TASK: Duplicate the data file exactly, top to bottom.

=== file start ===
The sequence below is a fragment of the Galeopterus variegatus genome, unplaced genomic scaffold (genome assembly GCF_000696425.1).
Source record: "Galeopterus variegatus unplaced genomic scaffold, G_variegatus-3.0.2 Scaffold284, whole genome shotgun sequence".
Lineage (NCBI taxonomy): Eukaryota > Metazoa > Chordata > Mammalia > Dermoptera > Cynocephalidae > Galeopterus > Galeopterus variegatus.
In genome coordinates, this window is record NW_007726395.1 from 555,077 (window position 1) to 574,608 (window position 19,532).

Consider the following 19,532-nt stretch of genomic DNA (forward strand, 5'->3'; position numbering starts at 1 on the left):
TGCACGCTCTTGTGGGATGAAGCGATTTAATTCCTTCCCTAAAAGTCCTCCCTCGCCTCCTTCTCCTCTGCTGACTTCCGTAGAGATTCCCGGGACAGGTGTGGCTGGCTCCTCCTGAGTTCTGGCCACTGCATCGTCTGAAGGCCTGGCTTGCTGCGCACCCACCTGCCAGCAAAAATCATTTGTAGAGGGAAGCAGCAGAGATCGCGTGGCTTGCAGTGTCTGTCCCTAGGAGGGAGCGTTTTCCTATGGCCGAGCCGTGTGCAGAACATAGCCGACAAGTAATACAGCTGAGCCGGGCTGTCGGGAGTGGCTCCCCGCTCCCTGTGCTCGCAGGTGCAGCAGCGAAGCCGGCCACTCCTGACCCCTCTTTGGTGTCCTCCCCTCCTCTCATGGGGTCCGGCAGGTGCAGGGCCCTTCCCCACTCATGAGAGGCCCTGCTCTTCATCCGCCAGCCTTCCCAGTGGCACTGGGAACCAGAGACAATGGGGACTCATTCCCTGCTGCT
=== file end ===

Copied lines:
The sequence below is a fragment of the Galeopterus variegatus genome, unplaced genomic scaffold (genome assembly GCF_000696425.1).
Source record: "Galeopterus variegatus unplaced genomic scaffold, G_variegatus-3.0.2 Scaffold284, whole genome shotgun sequence".
Lineage (NCBI taxonomy): Eukaryota > Metazoa > Chordata > Mammalia > Dermoptera > Cynocephalidae > Galeopterus > Galeopterus variegatus.
In genome coordinates, this window is record NW_007726395.1 from 555,077 (window position 1) to 574,608 (window position 19,532).

Consider the following 19,532-nt stretch of genomic DNA (forward strand, 5'->3'; position numbering starts at 1 on the left):
TGCACGCTCTTGTGGGATGAAGCGATTTAATTCCTTCCCTAAAAGTCCTCCCTCGCCTCCTTCTCCTCTGCTGACTTCCGTAGAGATTCCCGGGACAGGTGTGGCTGGCTCCTCCTGAGTTCTGGCCACTGCATCGTCTGAAGGCCTGGCTTGCTGCGCACCCACCTGCCAGCAAAAATCATTTGTAGAGGGAAGCAGCAGAGATCGCGTGGCTTGCAGTGTCTGTCCCTAGGAGGGAGCGTTTTCCTATGGCCGAGCCGTGTGCAGAACATAGCCGACAAGTAATACAGCTGAGCCGGGCTGTCGGGAGTGGCTCCCCGCTCCCTGTGCTCGCAGGTGCAGCAGCGAAGCCGGCCACTCCTGACCCCTCTTTGGTGTCCTCCCCTCCTCTCATGGGGTCCGGCAGGTGCAGGGCCCTTCCCCACTCATGAGAGGCCCTGCTCTTCATCCGCCAGCCTTCCCAGTGGCACTGGGAACCAGAGACAATGGGGACTCATTCCCTGCTGCT